October 23, 2018
I began the project, as usual, with an overall inspection to determine the scope of work for each segment of the job. I knew Skeedeen well, as I’d done various work on her over the years, but it had been quite some time since she’d been in the shop here.
The boat’s apparently original nonskid pattern on the decks was well-worn, and had lost a lot of its nonslip ability as well as its looks. The original material featured a rough-ish, random pattern of peaks and swirls, apparently installed as an applique and not a molded part of the deck. After several past stops and starts about the nonskid project over the years, with the job ending up postponed for one reason or another, the owner and I both looked forward to renewing this surface.
The fairly substantial brightwork on the boat, all varnished teak, was in essentially good condition, and many areas would require just normal maintenance sanding and fresh coats of varnish, or at least so it appeared at first inspection. However, the forward hatch coaming and the toerails on both sides, in particular, would require stripping and complete refinishing, as the old coating had failed too substantially in these areas.
The massive windscreen was in good condition on the inside, where it was largely protected by the boat’s canvas top, and the exterior was in mainly good condition. Several seams between the pieces, always trouble spots on this structure, showed signs of water infiltration, but for the moment I hoped that spot repairs and then several good coats over the top would take care of things. Time would tell.
Handrails, eyebrow trim, and various trim pieces in the cockpit looked like they’d be OK with a few maintenance coats, but as I began the preparations I’d make adjustments as needed.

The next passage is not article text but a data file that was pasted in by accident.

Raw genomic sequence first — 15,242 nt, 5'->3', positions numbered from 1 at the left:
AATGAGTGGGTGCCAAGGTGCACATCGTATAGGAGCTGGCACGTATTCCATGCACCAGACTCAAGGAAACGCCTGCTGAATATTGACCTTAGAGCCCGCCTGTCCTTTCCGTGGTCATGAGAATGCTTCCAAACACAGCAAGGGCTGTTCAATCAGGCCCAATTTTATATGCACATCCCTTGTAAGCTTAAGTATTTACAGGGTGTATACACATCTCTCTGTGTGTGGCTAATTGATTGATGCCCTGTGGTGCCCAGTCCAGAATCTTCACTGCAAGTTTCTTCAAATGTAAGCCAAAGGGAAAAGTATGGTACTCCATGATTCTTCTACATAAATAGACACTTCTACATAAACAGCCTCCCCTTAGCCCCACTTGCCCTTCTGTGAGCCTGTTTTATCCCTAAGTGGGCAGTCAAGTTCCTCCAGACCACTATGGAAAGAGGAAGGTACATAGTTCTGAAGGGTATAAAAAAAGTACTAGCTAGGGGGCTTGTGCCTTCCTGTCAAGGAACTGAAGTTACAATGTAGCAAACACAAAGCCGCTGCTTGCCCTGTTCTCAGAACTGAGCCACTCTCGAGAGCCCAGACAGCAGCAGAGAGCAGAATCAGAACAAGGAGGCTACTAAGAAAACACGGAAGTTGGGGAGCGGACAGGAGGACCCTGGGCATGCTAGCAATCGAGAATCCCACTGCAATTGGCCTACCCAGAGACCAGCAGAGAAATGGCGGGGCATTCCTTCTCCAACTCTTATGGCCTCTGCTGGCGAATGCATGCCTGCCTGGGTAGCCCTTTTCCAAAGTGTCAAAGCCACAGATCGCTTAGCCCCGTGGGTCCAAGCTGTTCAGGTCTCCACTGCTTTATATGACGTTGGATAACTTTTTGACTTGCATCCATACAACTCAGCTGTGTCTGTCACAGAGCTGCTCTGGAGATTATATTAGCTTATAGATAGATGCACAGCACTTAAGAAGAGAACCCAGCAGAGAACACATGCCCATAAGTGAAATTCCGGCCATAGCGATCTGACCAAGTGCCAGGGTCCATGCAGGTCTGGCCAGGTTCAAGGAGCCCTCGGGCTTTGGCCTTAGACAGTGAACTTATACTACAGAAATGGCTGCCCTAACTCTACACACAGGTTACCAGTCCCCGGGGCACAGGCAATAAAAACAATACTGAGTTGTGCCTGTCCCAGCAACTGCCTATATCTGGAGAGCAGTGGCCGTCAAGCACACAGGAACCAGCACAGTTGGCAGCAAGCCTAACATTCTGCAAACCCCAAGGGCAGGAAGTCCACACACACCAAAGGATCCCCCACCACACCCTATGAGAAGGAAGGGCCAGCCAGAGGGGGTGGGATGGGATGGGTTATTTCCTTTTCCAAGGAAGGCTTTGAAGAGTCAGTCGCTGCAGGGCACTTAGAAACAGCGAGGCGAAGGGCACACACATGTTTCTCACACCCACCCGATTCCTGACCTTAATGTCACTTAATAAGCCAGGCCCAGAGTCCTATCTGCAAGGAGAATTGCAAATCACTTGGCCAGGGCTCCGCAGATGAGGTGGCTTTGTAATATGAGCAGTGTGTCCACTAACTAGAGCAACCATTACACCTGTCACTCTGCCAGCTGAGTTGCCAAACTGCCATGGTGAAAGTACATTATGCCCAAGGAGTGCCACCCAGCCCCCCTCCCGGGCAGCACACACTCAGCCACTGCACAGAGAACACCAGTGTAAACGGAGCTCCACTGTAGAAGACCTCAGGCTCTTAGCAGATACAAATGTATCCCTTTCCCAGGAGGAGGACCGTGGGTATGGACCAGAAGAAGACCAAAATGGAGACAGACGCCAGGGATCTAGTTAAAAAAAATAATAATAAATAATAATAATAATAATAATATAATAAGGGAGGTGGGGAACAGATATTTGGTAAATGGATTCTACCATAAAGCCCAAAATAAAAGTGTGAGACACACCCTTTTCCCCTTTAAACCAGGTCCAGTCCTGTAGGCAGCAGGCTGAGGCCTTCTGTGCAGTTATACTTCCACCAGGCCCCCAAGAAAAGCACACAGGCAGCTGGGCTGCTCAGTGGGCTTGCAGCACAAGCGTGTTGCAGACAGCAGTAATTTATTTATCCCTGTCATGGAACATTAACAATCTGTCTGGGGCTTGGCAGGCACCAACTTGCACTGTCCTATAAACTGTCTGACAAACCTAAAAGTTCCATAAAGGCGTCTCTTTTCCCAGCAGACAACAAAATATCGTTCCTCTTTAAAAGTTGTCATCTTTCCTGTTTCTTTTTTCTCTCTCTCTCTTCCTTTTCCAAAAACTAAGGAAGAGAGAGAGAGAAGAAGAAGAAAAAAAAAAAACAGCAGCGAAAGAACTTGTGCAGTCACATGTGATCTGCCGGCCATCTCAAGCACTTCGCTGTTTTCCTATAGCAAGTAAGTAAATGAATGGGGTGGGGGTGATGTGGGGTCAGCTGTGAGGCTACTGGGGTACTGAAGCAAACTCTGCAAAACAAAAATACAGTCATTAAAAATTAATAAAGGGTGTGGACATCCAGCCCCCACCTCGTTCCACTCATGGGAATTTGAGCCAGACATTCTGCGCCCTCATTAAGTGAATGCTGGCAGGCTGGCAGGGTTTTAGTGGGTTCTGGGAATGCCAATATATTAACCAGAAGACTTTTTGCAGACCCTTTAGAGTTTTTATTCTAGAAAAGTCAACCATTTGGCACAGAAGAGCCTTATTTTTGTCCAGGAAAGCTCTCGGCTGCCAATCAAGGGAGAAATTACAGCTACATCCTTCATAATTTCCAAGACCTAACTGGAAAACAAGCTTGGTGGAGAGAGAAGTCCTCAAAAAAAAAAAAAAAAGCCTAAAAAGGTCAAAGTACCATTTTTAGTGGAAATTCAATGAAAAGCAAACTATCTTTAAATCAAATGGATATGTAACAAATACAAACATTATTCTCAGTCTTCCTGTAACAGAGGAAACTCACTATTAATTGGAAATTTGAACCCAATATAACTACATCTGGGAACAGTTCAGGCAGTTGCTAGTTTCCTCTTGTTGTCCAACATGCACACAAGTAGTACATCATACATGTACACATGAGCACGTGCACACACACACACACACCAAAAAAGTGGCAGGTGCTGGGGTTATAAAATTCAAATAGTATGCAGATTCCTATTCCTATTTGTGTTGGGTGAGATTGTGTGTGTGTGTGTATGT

I worked my way around the boat, removing hardware that would be in the way for work on the varnish, such as canvas snaps, small fittings, and so forth, and also removed any trim pieces that I could to make the work easier: the companionway hatch and door and cockpit trim, including several small pieces located beneath the coamings.
The owner requested that I remove, and repair the leftover holes from, several erroneous antenna fixtures on the sides of the cabin, along with an old horn. The one antenna that was to remain, an 8′ fiberglass VHF antenna, was broken and had been repaired with tape, and he requested that I replace this as well.
To gain access to the back side of this hardware, and the nuts securing it, I had to remove two large fiberglass panels, one on each side of the cockpit. From there, removal was straightforward. I left the ratchet antenna base for the VHF in place, and simply removed the old antenna from its threaded mount for replacement.
Total time billed on this job today: 5 hours
0600 Weather Observation: Mainly cloudy, 32°. Forecast for the day: Clouds and sun, then showers and rain late, 40s